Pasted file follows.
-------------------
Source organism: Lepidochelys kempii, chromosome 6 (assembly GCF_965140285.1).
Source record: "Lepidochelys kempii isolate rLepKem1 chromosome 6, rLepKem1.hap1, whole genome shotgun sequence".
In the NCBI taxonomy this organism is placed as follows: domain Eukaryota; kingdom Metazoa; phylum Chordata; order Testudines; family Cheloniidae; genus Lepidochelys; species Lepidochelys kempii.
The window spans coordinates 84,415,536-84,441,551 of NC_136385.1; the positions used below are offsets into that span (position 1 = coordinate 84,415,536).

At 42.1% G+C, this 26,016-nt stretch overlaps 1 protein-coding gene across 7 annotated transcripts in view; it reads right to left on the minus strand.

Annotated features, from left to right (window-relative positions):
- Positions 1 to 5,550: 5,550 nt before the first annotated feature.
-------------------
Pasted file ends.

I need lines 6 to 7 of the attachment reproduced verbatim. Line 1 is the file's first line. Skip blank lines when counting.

Annotated features, from left to right (window-relative positions):
- Positions 1 to 5,550: 5,550 nt before the first annotated feature.